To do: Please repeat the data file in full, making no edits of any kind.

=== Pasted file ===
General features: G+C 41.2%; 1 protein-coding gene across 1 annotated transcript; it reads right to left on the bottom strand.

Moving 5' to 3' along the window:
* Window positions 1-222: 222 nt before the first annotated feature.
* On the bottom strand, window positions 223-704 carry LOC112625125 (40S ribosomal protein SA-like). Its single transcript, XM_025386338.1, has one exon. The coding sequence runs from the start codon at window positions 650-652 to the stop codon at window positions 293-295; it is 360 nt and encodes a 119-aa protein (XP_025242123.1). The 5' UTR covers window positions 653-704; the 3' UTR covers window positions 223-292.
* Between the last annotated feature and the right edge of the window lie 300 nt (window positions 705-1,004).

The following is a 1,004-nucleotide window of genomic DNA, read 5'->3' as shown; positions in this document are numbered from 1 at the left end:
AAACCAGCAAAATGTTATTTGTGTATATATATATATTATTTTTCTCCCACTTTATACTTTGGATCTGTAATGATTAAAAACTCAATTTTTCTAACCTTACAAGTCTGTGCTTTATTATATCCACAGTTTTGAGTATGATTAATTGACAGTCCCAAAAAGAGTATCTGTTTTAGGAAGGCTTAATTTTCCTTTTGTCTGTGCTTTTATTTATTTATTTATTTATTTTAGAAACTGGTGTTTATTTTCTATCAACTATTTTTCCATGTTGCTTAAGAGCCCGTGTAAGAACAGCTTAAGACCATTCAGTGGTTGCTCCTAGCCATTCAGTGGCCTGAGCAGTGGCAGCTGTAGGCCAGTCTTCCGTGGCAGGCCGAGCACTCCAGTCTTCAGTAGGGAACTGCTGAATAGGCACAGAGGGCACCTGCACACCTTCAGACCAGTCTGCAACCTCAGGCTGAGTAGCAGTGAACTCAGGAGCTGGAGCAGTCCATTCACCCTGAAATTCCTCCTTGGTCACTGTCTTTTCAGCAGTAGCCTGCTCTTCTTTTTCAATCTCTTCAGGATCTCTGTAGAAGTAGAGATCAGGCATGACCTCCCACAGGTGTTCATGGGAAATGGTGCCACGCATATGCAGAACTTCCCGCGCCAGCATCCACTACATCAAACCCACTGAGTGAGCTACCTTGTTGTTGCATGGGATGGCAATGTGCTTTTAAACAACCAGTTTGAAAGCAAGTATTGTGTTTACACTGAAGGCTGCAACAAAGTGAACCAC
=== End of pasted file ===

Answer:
General features: G+C 41.2%; 1 protein-coding gene across 1 annotated transcript; it reads right to left on the bottom strand.

Moving 5' to 3' along the window:
* Window positions 1-222: 222 nt before the first annotated feature.
* On the bottom strand, window positions 223-704 carry LOC112625125 (40S ribosomal protein SA-like). Its single transcript, XM_025386338.1, has one exon. The coding sequence runs from the start codon at window positions 650-652 to the stop codon at window positions 293-295; it is 360 nt and encodes a 119-aa protein (XP_025242123.1). The 5' UTR covers window positions 653-704; the 3' UTR covers window positions 223-292.
* Between the last annotated feature and the right edge of the window lie 300 nt (window positions 705-1,004).

The following is a 1,004-nucleotide window of genomic DNA, read 5'->3' as shown; positions in this document are numbered from 1 at the left end:
AAACCAGCAAAATGTTATTTGTGTATATATATATATTATTTTTCTCCCACTTTATACTTTGGATCTGTAATGATTAAAAACTCAATTTTTCTAACCTTACAAGTCTGTGCTTTATTATATCCACAGTTTTGAGTATGATTAATTGACAGTCCCAAAAAGAGTATCTGTTTTAGGAAGGCTTAATTTTCCTTTTGTCTGTGCTTTTATTTATTTATTTATTTATTTTAGAAACTGGTGTTTATTTTCTATCAACTATTTTTCCATGTTGCTTAAGAGCCCGTGTAAGAACAGCTTAAGACCATTCAGTGGTTGCTCCTAGCCATTCAGTGGCCTGAGCAGTGGCAGCTGTAGGCCAGTCTTCCGTGGCAGGCCGAGCACTCCAGTCTTCAGTAGGGAACTGCTGAATAGGCACAGAGGGCACCTGCACACCTTCAGACCAGTCTGCAACCTCAGGCTGAGTAGCAGTGAACTCAGGAGCTGGAGCAGTCCATTCACCCTGAAATTCCTCCTTGGTCACTGTCTTTTCAGCAGTAGCCTGCTCTTCTTTTTCAATCTCTTCAGGATCTCTGTAGAAGTAGAGATCAGGCATGACCTCCCACAGGTGTTCATGGGAAATGGTGCCACGCATATGCAGAACTTCCCGCGCCAGCATCCACTACATCAAACCCACTGAGTGAGCTACCTTGTTGTTGCATGGGATGGCAATGTGCTTTTAAACAACCAGTTTGAAAGCAAGTATTGTGTTTACACTGAAGGCTGCAACAAAGTGAACCAC